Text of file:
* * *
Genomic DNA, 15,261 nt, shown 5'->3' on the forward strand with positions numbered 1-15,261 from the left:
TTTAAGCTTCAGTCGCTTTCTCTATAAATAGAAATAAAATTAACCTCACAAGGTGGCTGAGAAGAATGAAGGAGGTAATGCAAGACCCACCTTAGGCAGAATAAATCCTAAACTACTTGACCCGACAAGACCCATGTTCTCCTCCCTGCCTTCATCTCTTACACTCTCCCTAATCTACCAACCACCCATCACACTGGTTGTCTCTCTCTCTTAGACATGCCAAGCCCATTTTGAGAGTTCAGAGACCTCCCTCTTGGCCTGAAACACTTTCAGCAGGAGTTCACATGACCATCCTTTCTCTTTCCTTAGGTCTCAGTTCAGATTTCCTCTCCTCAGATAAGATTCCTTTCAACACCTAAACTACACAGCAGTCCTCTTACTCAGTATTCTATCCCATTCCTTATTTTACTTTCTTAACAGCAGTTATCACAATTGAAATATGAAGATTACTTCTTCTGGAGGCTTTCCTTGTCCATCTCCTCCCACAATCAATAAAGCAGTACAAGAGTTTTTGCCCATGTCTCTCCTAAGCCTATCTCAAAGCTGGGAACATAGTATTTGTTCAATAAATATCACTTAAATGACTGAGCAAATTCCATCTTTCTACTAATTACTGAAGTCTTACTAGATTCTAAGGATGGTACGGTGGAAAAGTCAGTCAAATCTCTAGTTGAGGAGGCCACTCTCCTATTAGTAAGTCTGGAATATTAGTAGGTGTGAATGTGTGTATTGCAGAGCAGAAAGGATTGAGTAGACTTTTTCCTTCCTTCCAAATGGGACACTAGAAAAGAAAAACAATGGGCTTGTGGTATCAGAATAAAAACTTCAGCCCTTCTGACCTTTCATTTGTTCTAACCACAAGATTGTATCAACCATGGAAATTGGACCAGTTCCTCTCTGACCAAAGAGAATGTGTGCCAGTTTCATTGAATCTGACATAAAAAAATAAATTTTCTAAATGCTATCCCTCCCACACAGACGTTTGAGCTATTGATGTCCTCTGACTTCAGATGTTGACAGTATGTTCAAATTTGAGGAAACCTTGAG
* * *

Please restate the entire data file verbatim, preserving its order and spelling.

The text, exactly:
Genomic DNA, 15,261 nt, shown 5'->3' on the forward strand with positions numbered 1-15,261 from the left:
TTTAAGCTTCAGTCGCTTTCTCTATAAATAGAAATAAAATTAACCTCACAAGGTGGCTGAGAAGAATGAAGGAGGTAATGCAAGACCCACCTTAGGCAGAATAAATCCTAAACTACTTGACCCGACAAGACCCATGTTCTCCTCCCTGCCTTCATCTCTTACACTCTCCCTAATCTACCAACCACCCATCACACTGGTTGTCTCTCTCTCTTAGACATGCCAAGCCCATTTTGAGAGTTCAGAGACCTCCCTCTTGGCCTGAAACACTTTCAGCAGGAGTTCACATGACCATCCTTTCTCTTTCCTTAGGTCTCAGTTCAGATTTCCTCTCCTCAGATAAGATTCCTTTCAACACCTAAACTACACAGCAGTCCTCTTACTCAGTATTCTATCCCATTCCTTATTTTACTTTCTTAACAGCAGTTATCACAATTGAAATATGAAGATTACTTCTTCTGGAGGCTTTCCTTGTCCATCTCCTCCCACAATCAATAAAGCAGTACAAGAGTTTTTGCCCATGTCTCTCCTAAGCCTATCTCAAAGCTGGGAACATAGTATTTGTTCAATAAATATCACTTAAATGACTGAGCAAATTCCATCTTTCTACTAATTACTGAAGTCTTACTAGATTCTAAGGATGGTACGGTGGAAAAGTCAGTCAAATCTCTAGTTGAGGAGGCCACTCTCCTATTAGTAAGTCTGGAATATTAGTAGGTGTGAATGTGTGTATTGCAGAGCAGAAAGGATTGAGTAGACTTTTTCCTTCCTTCCAAATGGGACACTAGAAAAGAAAAACAATGGGCTTGTGGTATCAGAATAAAAACTTCAGCCCTTCTGACCTTTCATTTGTTCTAACCACAAGATTGTATCAACCATGGAAATTGGACCAGTTCCTCTCTGACCAAAGAGAATGTGTGCCAGTTTCATTGAATCTGACATAAAAAAATAAATTTTCTAAATGCTATCCCTCCCACACAGACGTTTGAGCTATTGATGTCCTCTGACTTCAGATGTTGACAGTATGTTCAAATTTGAGGAAACCTTGAG